Labour strikes and protests over indigenous land in New Zealand

Peaceful Assembly

Nurses strike

In April 2018, thousands of nurses, health care assistants, midwives and other health workers took to the streets throughout the country to demand a wage increase and improved conditions, including more public hospital staff.

At least 400 people rallied on 19th April in Auckland while other marches took place in Wellington, Christchurch, Dunedin and eleven other towns. New Zealand Nurses Organisation (NZNO) president and registered nurse Grant Brookes said it was time to rebuild the health system after years of underfunding. She said

“We need the immediate staffing crisis to be addressed. There just aren’t enough of us to deliver the care that people need. We also need to be fairly rewarded for the skilled work we perform.”

Following this, on 12th July, up to 30,000 nurses walked off the job in a nationwide strike while more than 5,000 nurses remained on duty for patient safety. The strike was called after its membership voted against accepting the latest iteration of a collective pay agreement put forward by the District Health Boards (DHBs) in an online vote. NZNO spokesperson Cee Payne said the union would prepare to resume bargaining with district health boards.

Protest demanding protection of Maori land

Over 300 people demonstrated on 26th May 2018 against moves by Fletcher Building, the country’s largest construction company, to begin building 480 houses for sale on historic Maori land at Ihumatao.

Pania Newton, a leader of the protest, told demonstrators

“They are trying to steal our land for their economic gain…today we are acting to show them that we are staying on this land.”

The indigenous Maori people have lived in New Zealand continuously for hundreds of years. Ihumatao was one of the first human settlements in New Zealand but was confiscated by the government in 1863. Government militias, backed by 12,000 British troops, invaded what is today the southern part of Auckland and much of the neighboring province of Waikato.

SOUL — Save Our Unique Landscape — was initiated in 2015 to campaign to preserve the land by residents at Ihumatao. The predominantly Maori village of 80 households borders the confiscated land near Auckland’s airport.


Bus strike

On 11th May 2018, First Union members in Hamilton called a bus driver strike to demand for a living wage. This was followed by another strike by bus drivers in Auckland on 16th May over work and pay conditions. First Union organiser Graham McKean said many bus drivers were being paid "bottom dollar". He said:

"Many of these employees have been driving for decades and they have the responsibility of the wellbeing of hundreds of people a day on their shoulders. Pay them what they're worth."

On 28th May 2018 bus drivers in South Auckland called a strike and pulled 18 buses off the roads. The Go Bus employees were striking to negotiate better pay and rosters. They were also aiming to get employees nation-wide under one collective agreement.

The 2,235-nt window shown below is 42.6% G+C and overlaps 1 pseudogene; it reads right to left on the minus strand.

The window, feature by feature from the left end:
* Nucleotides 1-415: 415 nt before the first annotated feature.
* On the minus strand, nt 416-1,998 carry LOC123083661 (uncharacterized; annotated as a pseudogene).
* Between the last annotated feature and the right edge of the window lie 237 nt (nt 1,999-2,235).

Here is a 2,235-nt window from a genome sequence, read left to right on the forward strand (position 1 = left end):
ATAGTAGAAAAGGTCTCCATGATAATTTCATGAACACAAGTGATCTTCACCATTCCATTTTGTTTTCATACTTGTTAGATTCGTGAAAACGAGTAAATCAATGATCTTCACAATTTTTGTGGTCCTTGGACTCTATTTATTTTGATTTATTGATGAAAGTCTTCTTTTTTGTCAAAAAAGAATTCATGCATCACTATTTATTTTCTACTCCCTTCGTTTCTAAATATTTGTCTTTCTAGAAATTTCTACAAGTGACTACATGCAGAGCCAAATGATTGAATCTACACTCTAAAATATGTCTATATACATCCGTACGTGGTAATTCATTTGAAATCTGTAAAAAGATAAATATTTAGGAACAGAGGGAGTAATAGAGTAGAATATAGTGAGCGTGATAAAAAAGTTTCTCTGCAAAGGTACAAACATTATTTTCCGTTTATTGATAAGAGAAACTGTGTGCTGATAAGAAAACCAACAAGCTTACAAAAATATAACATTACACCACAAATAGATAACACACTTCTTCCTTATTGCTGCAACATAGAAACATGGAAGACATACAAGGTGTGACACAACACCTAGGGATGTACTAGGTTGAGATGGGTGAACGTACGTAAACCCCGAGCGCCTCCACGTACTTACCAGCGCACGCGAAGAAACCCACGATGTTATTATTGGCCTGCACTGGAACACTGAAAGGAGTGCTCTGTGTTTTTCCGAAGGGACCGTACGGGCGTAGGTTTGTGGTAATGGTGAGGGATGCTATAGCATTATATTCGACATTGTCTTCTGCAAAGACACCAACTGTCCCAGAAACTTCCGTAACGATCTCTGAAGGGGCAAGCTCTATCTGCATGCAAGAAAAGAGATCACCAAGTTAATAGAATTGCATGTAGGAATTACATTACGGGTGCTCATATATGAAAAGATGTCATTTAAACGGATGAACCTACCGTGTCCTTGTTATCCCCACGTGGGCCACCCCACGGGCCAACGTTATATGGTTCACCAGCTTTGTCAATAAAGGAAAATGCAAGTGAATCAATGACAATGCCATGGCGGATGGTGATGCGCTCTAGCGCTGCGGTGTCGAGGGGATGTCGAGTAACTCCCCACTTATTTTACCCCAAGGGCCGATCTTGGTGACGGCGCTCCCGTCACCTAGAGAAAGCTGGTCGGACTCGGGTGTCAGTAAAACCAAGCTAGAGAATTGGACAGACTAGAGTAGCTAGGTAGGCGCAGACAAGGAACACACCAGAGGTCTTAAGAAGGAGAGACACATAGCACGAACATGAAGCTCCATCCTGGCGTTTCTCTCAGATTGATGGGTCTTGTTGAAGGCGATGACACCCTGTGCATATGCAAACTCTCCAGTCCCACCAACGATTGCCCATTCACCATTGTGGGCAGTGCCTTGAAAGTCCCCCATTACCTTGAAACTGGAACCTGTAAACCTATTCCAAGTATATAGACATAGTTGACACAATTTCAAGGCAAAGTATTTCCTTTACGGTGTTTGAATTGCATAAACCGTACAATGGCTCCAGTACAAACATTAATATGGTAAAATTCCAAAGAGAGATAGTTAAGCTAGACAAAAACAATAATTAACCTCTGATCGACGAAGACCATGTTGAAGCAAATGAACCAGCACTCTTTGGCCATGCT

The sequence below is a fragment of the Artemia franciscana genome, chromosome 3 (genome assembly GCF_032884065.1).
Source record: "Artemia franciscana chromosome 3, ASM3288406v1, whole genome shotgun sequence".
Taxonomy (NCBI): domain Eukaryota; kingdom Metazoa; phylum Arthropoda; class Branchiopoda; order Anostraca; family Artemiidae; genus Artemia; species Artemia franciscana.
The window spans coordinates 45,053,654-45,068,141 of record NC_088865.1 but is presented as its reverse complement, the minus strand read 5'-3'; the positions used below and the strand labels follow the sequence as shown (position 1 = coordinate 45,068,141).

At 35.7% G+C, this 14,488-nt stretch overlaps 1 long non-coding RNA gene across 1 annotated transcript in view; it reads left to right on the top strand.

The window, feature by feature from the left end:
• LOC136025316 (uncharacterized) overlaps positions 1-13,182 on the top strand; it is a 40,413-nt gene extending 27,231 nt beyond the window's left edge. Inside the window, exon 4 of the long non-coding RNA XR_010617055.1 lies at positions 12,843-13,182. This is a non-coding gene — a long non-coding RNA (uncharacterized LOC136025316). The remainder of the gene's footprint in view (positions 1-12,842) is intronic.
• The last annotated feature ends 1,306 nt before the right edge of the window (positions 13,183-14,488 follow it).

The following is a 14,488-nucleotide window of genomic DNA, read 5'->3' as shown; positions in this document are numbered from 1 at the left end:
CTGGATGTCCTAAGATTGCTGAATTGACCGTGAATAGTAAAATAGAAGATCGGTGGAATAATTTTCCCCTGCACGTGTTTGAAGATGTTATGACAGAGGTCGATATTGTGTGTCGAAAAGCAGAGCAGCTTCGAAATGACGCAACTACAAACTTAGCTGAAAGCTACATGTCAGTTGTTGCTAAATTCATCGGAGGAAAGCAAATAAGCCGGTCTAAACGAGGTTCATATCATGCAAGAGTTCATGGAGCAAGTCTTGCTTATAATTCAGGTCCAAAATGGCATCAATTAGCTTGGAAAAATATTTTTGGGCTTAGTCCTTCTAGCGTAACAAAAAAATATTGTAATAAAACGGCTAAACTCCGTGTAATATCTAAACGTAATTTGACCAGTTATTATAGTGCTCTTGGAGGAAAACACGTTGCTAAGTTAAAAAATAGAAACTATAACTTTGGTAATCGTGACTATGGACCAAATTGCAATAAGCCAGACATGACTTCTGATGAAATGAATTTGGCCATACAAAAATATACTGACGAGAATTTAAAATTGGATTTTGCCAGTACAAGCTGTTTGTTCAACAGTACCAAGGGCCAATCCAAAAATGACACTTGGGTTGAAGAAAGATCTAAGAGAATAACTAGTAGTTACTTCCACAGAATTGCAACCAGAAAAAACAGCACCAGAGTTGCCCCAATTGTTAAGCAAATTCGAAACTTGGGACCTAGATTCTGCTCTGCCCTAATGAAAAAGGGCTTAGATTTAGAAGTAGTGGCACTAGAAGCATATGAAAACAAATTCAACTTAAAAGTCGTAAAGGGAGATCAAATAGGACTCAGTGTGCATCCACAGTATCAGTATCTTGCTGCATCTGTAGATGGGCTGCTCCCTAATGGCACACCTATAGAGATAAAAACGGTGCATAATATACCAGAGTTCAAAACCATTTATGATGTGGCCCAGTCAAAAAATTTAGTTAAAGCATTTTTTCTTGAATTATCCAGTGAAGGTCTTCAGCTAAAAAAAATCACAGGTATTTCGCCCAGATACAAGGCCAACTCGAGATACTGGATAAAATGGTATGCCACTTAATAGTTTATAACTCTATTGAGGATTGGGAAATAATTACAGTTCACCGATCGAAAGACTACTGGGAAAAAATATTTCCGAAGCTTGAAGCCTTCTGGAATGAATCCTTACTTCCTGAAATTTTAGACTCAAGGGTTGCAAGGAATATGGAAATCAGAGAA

Fast food chain strike

On 26th May 2018 workers at fast food chain Wendy's went on strike after collective agreement negotiations broke down. The Unite Union issued a strike notice to Wendco, the company behind the fast food chain, which covered stores across the country. Workers from the Hornby store in Christchurch walked off the job over accusations Wendy's has cut union members' hours by up to 20 per cent since the most recent collective agreement expired on 21st May.

Hate crimes legislation and free expression

On 3rd June 2018 the police and Ministry of Justice announced they were are considering new ways of recording crimes in an effort to combat racism. Hate crimes do not constitute a specific offence in New Zealand as they are coded under existing crime categories. Police have started consulting with ethnic community leaders such as Maori and Pacific Islanders, to consider the pros and cons of recording the data separately.

However, concerns have been raised over suppressing New Zealanders' right to free speech. Civil liberties advocate Thomas Beagle said "sometimes democracy could be painful and any new hate speech laws should promote more and better speech rather than suppress it." He said that "we need to ensure that it can't be used to suppress views that are merely radical or unpopular, or that are supported by the wrong people."

A spokeswoman from NZ’s Human Rights Commission said:

"Freedom of speech and expression are really important human rights. But most rights are not absolute and we also have to remember that with rights come responsibilities…we need to make sure our laws strike the right balance between protecting the right to freedom of speech and appropriately ensuring that we protect the right to personal security and safety so that people do not suffer actual harm. We are not talking about hurt feelings or offence, but situations at the very serious end of the spectrum where serious damage or injury is caused."